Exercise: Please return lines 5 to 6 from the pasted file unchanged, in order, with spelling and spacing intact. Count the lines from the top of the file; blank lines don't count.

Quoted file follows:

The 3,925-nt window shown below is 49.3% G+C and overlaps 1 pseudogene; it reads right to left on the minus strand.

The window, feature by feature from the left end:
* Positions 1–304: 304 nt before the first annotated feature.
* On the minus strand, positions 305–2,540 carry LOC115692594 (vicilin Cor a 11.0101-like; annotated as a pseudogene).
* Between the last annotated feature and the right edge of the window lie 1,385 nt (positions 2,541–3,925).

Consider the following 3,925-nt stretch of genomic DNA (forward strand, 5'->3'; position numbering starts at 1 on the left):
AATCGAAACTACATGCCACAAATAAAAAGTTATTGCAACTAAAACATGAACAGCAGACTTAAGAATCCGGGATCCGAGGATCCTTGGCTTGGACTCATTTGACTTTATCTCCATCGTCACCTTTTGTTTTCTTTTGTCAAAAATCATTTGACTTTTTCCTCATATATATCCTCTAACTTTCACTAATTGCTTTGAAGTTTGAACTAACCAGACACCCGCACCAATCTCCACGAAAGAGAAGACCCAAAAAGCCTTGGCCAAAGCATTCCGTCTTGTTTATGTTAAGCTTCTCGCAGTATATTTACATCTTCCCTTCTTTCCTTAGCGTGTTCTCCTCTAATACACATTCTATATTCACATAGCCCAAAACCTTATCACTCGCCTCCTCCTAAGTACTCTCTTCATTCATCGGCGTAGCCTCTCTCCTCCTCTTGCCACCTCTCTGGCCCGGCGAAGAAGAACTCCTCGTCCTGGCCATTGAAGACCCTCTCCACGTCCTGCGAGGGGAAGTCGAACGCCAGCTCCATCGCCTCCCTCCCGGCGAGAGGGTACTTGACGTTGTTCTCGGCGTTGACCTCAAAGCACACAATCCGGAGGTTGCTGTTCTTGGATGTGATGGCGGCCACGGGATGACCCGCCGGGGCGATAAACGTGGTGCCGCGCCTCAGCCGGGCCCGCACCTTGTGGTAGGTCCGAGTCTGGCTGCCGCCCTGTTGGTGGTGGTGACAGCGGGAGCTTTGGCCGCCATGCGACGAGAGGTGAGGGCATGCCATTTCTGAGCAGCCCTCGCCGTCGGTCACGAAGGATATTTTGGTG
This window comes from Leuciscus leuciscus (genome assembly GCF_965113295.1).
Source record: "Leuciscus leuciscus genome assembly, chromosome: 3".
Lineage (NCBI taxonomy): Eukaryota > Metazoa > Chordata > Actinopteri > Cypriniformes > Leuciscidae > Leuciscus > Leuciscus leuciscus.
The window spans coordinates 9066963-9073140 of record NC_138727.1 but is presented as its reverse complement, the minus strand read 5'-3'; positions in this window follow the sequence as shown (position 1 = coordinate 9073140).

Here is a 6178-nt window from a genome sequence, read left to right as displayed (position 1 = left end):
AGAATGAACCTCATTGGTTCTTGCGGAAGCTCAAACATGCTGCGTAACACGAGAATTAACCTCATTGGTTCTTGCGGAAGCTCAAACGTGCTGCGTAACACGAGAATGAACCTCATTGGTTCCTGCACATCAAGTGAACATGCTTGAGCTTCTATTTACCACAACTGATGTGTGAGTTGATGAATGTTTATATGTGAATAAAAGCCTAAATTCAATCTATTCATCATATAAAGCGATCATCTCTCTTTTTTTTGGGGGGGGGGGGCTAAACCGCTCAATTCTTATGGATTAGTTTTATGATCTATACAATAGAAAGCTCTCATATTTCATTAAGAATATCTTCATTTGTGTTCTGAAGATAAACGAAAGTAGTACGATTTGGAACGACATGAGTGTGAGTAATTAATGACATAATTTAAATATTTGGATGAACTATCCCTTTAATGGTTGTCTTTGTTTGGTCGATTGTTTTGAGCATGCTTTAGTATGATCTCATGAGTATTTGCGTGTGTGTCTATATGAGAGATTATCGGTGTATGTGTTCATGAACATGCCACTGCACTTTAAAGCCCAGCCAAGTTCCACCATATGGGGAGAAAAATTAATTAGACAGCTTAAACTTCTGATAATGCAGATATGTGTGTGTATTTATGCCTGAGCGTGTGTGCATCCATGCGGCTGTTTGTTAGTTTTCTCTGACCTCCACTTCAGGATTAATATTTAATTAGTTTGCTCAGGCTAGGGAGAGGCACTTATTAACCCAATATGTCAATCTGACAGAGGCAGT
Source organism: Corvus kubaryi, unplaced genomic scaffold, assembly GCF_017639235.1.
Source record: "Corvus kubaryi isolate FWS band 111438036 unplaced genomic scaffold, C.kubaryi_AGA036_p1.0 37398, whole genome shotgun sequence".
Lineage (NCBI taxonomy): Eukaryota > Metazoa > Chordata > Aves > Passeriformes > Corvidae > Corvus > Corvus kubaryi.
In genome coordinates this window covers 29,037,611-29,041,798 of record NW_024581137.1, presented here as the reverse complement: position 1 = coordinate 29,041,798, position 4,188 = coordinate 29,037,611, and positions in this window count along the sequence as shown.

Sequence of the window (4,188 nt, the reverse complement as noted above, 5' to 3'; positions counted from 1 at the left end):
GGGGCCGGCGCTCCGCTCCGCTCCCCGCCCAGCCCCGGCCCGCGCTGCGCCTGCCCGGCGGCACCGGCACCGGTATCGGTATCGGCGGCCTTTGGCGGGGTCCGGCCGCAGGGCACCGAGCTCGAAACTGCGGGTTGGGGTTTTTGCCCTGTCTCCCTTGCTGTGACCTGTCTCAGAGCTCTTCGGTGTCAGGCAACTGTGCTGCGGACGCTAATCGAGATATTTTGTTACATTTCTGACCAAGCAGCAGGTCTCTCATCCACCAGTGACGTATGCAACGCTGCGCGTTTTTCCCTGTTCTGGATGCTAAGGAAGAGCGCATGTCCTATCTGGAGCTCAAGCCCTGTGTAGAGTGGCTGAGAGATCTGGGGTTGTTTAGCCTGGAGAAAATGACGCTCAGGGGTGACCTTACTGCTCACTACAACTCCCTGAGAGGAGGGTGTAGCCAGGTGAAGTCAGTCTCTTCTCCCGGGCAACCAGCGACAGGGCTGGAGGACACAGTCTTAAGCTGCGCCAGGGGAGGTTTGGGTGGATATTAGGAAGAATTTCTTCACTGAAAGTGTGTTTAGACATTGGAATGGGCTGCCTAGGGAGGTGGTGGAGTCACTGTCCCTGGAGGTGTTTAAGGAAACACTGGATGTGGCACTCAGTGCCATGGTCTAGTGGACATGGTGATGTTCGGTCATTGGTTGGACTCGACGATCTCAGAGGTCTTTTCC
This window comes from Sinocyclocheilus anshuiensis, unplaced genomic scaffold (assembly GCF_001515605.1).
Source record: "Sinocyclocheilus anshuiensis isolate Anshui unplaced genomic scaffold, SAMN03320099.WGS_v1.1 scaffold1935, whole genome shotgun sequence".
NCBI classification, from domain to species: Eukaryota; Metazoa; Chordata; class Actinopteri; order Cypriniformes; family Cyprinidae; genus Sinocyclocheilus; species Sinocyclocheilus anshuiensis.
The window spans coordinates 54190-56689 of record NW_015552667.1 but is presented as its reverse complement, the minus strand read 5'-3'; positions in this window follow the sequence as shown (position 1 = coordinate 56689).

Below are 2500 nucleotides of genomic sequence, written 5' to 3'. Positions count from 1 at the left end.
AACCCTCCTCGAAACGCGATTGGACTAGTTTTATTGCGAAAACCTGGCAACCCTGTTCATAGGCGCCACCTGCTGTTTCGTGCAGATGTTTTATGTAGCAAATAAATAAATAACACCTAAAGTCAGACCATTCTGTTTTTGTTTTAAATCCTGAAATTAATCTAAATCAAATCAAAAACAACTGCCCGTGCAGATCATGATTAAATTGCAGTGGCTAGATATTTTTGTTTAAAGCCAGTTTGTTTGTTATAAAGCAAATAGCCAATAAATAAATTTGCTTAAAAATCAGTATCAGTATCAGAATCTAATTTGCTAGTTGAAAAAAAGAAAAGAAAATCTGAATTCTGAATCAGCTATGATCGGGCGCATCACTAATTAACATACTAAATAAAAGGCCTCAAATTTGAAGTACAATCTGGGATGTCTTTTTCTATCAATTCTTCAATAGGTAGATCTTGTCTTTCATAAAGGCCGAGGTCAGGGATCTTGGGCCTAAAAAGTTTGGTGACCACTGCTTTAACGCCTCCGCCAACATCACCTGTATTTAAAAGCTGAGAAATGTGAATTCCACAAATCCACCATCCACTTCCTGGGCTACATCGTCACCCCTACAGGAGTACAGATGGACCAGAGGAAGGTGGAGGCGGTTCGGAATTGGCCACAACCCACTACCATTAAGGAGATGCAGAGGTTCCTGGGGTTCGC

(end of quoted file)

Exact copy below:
* Between the last annotated feature and the right edge of the window lie 1,385 nt (positions 2,541–3,925).

Consider the following 3,925-nt stretch of genomic DNA (forward strand, 5'->3'; position numbering starts at 1 on the left):